On Thursdays, my sixth-grade science teacher moonlights as the doorman at the Maple Leaf Bar in Uptown New Orleans, a few blocks from the Mississippi River. Here, the man who once grilled me on the differences between altostratus and cumulonimbus clouds now stands guard over a sacred threshold: Thursday nights, at “elevenish,” Johnny Vidacovich and his trio hold court for two back-to-back sets.
Most weeks, a throng of locals and tourists cram into the dimly lit space; before the citywide smoking ban went into effect in April, whirring ceiling fans would churn up smolder from a half-dozen cigarettes. But on some occasions, it’s just me, my former science teacher, the barkeep, a few stragglers, and a sweaty, portly woman in her fifties, who prefers long skirts, thick socks, and clogs, and is prone to rambunctiously gyrating in front of the stage. On the nights when newcomers flood the bar, she draws visible signs of scorn from the crowd. I am convinced, though, that everyone secretly admires her: unabashed in her bodily devotion to the music, she allows us to feel we are glimpsing a slice of authentic New Orleans—ever-elusive in this city whose mythologized culture of mouthwatering gumbo and Mardi Gras abandon is peddled to tourists.
Johnny V, a drummer of local renown, is a fixture on the city’s music circuit. For his weekly set at the Maple Leaf, he plucks two or more musical greats from around town to accompany him. He slinks onstage behind them, and when the music starts in, he woozily works his way around the kit, his bald head dangling. Johnny V has influenced several of New Orleans’s greatest living drummers—Brian Blade and Stanton Moore, most famously—but what makes him special is his style: unbuttoned, versatile, and thick with local history. His syncopated rhythms are riddled with the tresillo and clave rhythmic cells—the former a “triplet,” the latter a five-stroke pattern—both staples of traditional local drumming. With his eyes clamped shut, he coaxes wild riffs out of his kit, clacking the drums, their metal stands, the cymbals, and even the floor underfoot. According to Johnny V, New Orleans beats fall “in the crack”—somewhere in the uncharted space between straight eighth notes and a shuffle—and come off a little “slushy.” His sound, more so than that of many others, conjures the city’s musical history.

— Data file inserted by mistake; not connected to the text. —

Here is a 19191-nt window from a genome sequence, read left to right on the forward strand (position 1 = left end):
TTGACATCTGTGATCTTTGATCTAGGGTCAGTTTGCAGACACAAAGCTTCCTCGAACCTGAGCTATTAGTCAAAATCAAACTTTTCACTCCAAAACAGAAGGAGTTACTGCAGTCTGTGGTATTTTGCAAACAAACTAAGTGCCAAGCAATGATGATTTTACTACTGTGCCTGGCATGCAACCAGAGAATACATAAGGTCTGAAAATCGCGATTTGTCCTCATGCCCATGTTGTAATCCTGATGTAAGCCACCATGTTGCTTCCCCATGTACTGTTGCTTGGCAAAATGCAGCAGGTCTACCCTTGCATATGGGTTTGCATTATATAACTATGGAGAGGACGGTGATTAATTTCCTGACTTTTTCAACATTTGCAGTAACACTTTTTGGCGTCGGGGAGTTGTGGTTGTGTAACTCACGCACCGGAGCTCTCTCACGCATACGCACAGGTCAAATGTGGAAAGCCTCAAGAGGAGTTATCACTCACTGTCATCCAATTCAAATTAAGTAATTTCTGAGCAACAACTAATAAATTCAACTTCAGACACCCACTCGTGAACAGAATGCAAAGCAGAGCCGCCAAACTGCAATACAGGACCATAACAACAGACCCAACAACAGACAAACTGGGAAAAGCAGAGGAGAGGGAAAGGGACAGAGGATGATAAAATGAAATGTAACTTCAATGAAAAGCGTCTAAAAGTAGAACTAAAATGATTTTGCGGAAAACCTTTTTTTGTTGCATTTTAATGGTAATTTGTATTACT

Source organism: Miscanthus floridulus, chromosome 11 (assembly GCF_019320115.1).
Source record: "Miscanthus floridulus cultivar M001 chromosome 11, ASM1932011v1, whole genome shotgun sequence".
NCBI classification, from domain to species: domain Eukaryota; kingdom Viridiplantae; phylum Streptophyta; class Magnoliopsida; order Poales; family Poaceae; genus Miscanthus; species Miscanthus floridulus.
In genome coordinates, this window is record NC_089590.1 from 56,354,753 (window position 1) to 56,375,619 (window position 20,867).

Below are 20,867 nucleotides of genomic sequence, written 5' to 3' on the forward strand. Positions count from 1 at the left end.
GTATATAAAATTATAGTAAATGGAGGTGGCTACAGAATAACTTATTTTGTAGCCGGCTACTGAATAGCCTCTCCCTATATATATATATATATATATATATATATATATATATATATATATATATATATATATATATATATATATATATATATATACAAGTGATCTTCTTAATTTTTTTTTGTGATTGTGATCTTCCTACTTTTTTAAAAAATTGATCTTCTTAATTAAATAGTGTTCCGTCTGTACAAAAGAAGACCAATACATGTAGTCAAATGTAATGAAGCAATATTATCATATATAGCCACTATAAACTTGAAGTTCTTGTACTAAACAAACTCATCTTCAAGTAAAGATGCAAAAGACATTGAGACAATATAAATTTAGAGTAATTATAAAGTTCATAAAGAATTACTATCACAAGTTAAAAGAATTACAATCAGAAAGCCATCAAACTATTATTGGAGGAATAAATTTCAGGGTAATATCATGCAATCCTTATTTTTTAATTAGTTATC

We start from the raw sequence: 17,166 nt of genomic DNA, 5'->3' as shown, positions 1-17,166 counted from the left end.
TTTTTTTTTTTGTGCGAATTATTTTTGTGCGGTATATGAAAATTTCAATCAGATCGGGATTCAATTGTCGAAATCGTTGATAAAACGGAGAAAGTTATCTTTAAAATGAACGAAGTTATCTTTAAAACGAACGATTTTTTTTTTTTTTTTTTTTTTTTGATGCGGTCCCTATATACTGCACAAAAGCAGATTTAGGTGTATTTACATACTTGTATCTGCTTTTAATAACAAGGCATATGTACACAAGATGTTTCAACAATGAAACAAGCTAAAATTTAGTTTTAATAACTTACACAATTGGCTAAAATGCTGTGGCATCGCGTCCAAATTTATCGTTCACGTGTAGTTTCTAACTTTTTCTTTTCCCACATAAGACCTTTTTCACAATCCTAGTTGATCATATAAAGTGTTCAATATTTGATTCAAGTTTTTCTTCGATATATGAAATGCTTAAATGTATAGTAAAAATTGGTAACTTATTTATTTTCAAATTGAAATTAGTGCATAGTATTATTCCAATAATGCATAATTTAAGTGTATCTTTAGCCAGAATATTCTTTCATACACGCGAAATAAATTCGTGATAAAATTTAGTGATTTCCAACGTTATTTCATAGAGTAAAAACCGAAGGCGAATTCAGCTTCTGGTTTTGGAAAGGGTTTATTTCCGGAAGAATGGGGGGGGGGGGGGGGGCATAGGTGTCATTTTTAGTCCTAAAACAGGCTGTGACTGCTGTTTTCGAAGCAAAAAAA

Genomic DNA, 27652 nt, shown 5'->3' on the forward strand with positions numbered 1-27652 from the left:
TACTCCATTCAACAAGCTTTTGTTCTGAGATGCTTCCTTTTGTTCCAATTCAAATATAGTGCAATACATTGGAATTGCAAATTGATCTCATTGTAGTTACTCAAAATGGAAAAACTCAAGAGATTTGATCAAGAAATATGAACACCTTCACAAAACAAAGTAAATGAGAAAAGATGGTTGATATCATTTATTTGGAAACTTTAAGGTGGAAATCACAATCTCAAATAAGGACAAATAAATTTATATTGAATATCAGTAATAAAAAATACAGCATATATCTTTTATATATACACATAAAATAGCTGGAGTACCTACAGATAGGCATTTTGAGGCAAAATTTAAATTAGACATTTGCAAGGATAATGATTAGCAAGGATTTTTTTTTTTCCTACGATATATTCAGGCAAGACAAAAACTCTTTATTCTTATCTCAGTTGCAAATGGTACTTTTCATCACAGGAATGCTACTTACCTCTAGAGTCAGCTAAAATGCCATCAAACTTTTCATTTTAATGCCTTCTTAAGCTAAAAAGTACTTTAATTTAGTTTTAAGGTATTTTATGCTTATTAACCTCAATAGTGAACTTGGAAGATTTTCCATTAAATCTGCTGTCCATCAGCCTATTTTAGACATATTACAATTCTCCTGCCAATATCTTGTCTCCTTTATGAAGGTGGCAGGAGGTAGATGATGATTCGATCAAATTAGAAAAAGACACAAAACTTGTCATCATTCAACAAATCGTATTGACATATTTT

The hybridized rhythms heard in a New Orleans second line or sprinkled in among Johnny V’s riffs were inherited from the city’s slaves, who had arrived centuries earlier from Cuba or Haiti or Africa. The ur-site of cultural exchange in New Orleans, where these various musical traditions first came into contact with one another, is Congo Square—arguably the birthplace of jazz itself. Tucked in a corner of what is now called Louis Armstrong Park, in the Tremé, the square began serving as a weekly gathering spot for slaves and free people alike in the early eighteenth century. For the next hundred years, slaves in the Louisiana territory—under both French and Spanish colonial rule—were allowed Sundays off. In 1817, fourteen years after the Louisiana Purchase, city officials curbed this freedom with a draconian ordinance mandating that all slaves, on their day of rest, remain confined to Congo Square.